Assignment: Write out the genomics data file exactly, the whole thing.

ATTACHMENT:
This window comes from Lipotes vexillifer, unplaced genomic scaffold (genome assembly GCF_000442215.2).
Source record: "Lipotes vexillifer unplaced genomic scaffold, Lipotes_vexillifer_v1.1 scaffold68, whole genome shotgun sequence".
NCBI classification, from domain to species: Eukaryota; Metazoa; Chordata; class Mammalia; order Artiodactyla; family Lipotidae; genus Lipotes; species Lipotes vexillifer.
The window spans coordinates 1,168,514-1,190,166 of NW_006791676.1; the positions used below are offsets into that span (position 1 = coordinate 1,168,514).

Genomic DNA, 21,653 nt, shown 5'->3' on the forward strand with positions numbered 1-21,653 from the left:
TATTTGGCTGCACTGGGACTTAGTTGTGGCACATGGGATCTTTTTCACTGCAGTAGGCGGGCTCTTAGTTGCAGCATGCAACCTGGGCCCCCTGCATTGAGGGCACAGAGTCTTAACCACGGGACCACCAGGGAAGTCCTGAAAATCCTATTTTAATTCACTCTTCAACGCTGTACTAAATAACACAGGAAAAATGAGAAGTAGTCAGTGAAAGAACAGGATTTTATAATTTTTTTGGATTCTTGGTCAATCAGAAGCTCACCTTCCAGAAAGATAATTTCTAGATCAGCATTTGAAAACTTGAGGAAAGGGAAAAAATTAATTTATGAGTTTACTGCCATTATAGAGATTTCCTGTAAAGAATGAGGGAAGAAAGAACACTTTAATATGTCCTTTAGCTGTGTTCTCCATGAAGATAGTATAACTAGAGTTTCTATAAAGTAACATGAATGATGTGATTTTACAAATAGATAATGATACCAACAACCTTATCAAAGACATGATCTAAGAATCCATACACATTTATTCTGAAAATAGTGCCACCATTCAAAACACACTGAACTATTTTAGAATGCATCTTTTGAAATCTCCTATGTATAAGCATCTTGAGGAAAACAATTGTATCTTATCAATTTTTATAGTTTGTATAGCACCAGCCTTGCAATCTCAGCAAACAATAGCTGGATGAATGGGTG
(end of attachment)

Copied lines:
This window comes from Lipotes vexillifer, unplaced genomic scaffold (genome assembly GCF_000442215.2).
Source record: "Lipotes vexillifer unplaced genomic scaffold, Lipotes_vexillifer_v1.1 scaffold68, whole genome shotgun sequence".
NCBI classification, from domain to species: Eukaryota; Metazoa; Chordata; class Mammalia; order Artiodactyla; family Lipotidae; genus Lipotes; species Lipotes vexillifer.
The window spans coordinates 1,168,514-1,190,166 of NW_006791676.1; the positions used below are offsets into that span (position 1 = coordinate 1,168,514).

Genomic DNA, 21,653 nt, shown 5'->3' on the forward strand with positions numbered 1-21,653 from the left:
TATTTGGCTGCACTGGGACTTAGTTGTGGCACATGGGATCTTTTTCACTGCAGTAGGCGGGCTCTTAGTTGCAGCATGCAACCTGGGCCCCCTGCATTGAGGGCACAGAGTCTTAACCACGGGACCACCAGGGAAGTCCTGAAAATCCTATTTTAATTCACTCTTCAACGCTGTACTAAATAACACAGGAAAAATGAGAAGTAGTCAGTGAAAGAACAGGATTTTATAATTTTTTTGGATTCTTGGTCAATCAGAAGCTCACCTTCCAGAAAGATAATTTCTAGATCAGCATTTGAAAACTTGAGGAAAGGGAAAAAATTAATTTATGAGTTTACTGCCATTATAGAGATTTCCTGTAAAGAATGAGGGAAGAAAGAACACTTTAATATGTCCTTTAGCTGTGTTCTCCATGAAGATAGTATAACTAGAGTTTCTATAAAGTAACATGAATGATGTGATTTTACAAATAGATAATGATACCAACAACCTTATCAAAGACATGATCTAAGAATCCATACACATTTATTCTGAAAATAGTGCCACCATTCAAAACACACTGAACTATTTTAGAATGCATCTTTTGAAATCTCCTATGTATAAGCATCTTGAGGAAAACAATTGTATCTTATCAATTTTTATAGTTTGTATAGCACCAGCCTTGCAATCTCAGCAAACAATAGCTGGATGAATGGGTG